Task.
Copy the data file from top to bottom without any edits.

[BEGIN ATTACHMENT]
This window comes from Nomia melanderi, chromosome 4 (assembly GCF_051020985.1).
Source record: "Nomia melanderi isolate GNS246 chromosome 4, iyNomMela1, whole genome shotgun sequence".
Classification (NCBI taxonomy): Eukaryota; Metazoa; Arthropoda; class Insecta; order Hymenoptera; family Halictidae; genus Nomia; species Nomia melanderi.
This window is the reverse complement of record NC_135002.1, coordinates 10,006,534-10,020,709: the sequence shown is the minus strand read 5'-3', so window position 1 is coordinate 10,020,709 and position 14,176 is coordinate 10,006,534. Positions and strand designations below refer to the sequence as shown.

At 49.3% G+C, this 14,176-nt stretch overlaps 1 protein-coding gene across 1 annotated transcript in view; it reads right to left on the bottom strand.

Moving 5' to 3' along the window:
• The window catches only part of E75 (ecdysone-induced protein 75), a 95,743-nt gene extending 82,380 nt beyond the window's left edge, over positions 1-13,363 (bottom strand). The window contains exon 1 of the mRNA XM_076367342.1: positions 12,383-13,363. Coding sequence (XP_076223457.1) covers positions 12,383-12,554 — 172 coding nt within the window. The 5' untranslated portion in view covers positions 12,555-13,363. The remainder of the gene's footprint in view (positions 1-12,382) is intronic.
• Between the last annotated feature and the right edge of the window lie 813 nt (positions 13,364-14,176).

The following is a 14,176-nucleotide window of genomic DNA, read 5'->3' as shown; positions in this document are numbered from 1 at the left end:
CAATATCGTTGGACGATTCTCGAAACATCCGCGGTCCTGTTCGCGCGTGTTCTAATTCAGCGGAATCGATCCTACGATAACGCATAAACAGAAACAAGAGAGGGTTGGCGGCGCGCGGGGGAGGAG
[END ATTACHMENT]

This window comes from Nomia melanderi, chromosome 4 (assembly GCF_051020985.1).
Source record: "Nomia melanderi isolate GNS246 chromosome 4, iyNomMela1, whole genome shotgun sequence".
Classification (NCBI taxonomy): Eukaryota; Metazoa; Arthropoda; class Insecta; order Hymenoptera; family Halictidae; genus Nomia; species Nomia melanderi.
This window is the reverse complement of record NC_135002.1, coordinates 10,006,534-10,020,709: the sequence shown is the minus strand read 5'-3', so window position 1 is coordinate 10,020,709 and position 14,176 is coordinate 10,006,534. Positions and strand designations below refer to the sequence as shown.

At 49.3% G+C, this 14,176-nt stretch overlaps 1 protein-coding gene across 1 annotated transcript in view; it reads right to left on the bottom strand.

Moving 5' to 3' along the window:
• The window catches only part of E75 (ecdysone-induced protein 75), a 95,743-nt gene extending 82,380 nt beyond the window's left edge, over positions 1-13,363 (bottom strand). The window contains exon 1 of the mRNA XM_076367342.1: positions 12,383-13,363. Coding sequence (XP_076223457.1) covers positions 12,383-12,554 — 172 coding nt within the window. The 5' untranslated portion in view covers positions 12,555-13,363. The remainder of the gene's footprint in view (positions 1-12,382) is intronic.
• Between the last annotated feature and the right edge of the window lie 813 nt (positions 13,364-14,176).

The following is a 14,176-nucleotide window of genomic DNA, read 5'->3' as shown; positions in this document are numbered from 1 at the left end:
CAATATCGTTGGACGATTCTCGAAACATCCGCGGTCCTGTTCGCGCGTGTTCTAATTCAGCGGAATCGATCCTACGATAACGCATAAACAGAAACAAGAGAGGGTTGGCGGCGCGCGGGGGAGGAG